Some days I realize I have it pretty good, like when I have to buy cheese—a fair amount of it—“in the name of research.” There are also days when my life has me scratching my head: like when “taking a break from work” on Sunday meant doing my taxes. But let’s not talk W-2s. Let’s talk cheese.
This week, I wrote a food column about mac and cheese for South End News. The South End in Boston has a jewel of a food shop, South End Formaggio, with some (read: a lot of) impressive cheeses. My favorite from the weekend’s cheese jaunt was a local blue cheese from Jasper Hill Creamery called Baley Hazen Blue, named after an old military road in Vermont that George Washington authorized the building of.
The process of making Baley Hazen Blue starts off by milking cows first thing in the morning, when the milk has a lower fat content. After getting milked, the cows get to graze on green pasture (in the spring and summer, mind you: they live in Vermont). In the winter, they are fed hay and listen to jazz music. I am not kidding. Whether it’s their diet or their musical snack, this grassy blue cheese has a silky texture reminiscent of a chocolate truffle (and Chet Baker?).
I also bought a smoky raw milk toma, similar to a comté; and after a taste of the cheese and a look at Betty Sue and Lee Robie at their 6th generation farm in Piermont, NH, I was ready to rent a car and drive straight to the Robie Farm (especially because they also make ice cream, which not only features the milk from their happy cows but eggs from local chickens). While there was no specific mention of jazz, they did stress the importance of kindly treated animals.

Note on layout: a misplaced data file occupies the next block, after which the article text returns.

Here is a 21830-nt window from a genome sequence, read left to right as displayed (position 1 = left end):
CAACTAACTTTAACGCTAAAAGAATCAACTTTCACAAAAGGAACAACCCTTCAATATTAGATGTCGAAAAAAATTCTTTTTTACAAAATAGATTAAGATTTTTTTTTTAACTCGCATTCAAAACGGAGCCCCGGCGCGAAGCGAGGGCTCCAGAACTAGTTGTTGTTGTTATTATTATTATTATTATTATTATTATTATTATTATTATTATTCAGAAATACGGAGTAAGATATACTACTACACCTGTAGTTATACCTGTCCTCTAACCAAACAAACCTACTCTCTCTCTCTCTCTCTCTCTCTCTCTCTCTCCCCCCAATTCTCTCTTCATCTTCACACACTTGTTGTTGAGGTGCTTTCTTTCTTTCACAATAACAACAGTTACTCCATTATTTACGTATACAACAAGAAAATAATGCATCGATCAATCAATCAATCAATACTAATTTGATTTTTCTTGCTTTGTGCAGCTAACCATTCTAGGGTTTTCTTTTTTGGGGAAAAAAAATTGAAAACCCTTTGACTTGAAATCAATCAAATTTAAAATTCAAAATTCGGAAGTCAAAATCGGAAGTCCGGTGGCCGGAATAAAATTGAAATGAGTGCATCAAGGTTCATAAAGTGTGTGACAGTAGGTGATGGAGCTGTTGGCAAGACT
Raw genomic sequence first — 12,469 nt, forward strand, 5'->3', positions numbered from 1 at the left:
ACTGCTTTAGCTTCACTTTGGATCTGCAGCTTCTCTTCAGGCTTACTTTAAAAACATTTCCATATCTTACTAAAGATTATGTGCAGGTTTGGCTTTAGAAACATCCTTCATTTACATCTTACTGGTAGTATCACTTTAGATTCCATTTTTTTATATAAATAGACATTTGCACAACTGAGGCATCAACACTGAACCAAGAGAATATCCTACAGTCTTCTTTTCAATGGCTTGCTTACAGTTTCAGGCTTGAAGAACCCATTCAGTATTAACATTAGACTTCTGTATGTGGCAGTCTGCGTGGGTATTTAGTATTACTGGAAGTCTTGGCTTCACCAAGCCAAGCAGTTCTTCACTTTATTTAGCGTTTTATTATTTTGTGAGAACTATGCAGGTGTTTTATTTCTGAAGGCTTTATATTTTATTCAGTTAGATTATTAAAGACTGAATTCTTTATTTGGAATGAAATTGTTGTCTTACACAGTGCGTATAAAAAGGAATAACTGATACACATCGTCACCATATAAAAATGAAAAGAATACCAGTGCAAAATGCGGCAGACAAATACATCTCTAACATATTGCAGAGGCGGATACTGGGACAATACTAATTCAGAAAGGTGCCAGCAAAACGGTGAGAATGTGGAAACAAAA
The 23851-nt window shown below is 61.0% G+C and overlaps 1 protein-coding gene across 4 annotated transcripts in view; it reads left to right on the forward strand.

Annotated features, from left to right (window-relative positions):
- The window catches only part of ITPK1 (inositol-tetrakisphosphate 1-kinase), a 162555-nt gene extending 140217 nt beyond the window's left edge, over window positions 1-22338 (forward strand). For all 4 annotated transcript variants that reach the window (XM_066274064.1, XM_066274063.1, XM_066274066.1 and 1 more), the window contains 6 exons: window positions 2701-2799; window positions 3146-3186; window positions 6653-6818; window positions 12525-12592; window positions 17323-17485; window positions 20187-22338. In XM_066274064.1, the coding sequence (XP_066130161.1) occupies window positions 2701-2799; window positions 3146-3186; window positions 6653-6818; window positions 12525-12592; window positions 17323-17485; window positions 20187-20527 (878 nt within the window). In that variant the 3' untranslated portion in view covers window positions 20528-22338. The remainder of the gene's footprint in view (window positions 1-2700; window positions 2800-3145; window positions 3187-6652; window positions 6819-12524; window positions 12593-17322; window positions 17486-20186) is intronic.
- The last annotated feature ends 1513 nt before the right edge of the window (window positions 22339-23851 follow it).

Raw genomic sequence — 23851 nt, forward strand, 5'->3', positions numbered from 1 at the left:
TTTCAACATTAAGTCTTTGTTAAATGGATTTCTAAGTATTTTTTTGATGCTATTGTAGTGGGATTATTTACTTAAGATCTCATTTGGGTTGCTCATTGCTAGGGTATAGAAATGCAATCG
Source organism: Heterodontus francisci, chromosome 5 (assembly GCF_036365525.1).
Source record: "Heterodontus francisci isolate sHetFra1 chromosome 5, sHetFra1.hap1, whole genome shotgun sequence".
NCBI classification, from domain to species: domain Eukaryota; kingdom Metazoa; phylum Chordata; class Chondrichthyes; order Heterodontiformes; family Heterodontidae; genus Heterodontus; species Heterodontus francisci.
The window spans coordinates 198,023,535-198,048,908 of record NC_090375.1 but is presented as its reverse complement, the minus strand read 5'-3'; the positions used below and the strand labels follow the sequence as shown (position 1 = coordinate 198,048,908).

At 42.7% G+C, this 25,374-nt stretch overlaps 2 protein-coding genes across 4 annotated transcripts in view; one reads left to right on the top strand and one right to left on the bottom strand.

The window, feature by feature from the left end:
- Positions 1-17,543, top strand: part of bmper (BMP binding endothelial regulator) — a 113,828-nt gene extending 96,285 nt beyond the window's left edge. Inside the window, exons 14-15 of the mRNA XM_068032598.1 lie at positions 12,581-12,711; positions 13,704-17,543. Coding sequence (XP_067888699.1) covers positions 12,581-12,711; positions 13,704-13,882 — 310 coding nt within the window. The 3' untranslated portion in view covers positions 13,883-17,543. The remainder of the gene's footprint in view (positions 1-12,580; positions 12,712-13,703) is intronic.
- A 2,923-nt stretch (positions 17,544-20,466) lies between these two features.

So these cheeses, along with an emmentaler, made for quite a special mac and cheese: a dish that I’ve oddly developed quite strong views about. It should be made with at least two different kinds of cheese. Baked with buttery breadcrumbs. And while slices of tomato bruléed on top would be okay, I prefer that bacon, sausage, or any otherwise pleasant, yet debaucherous meats be left out of the equation on this one. For me, this dish is all about the cheese. And an elusive, corkscrew noodle called cavatappi: I will rarely make mac and cheese without it.
I suppose I should also now confess that I have a strong distrust of elbow macaroni. I’d like to say it was from the mac and cheese my mom served us growing up, made by melting Velveeta cheese with skim milk in the microwave. Truthfully, I don’t even remember if it was elbow macaroni that she used. Also, it was the 80’s. And I remember liking her mac and cheese; the memory makes me smile. I guess I'll still be scratching my head about this one too.
As far as I’m concerned, it’s hard to find bad mac and cheese, as long as you put some heart into it (and perhaps some jazz). I do think the local cheeses added a little extra oomph, though I can’t say for certain. As it is said, nothing is certain but death and taxes, though I’ll take mac and cheese in the meantime.
Three Cheese Mac and Cheese a la Formaggio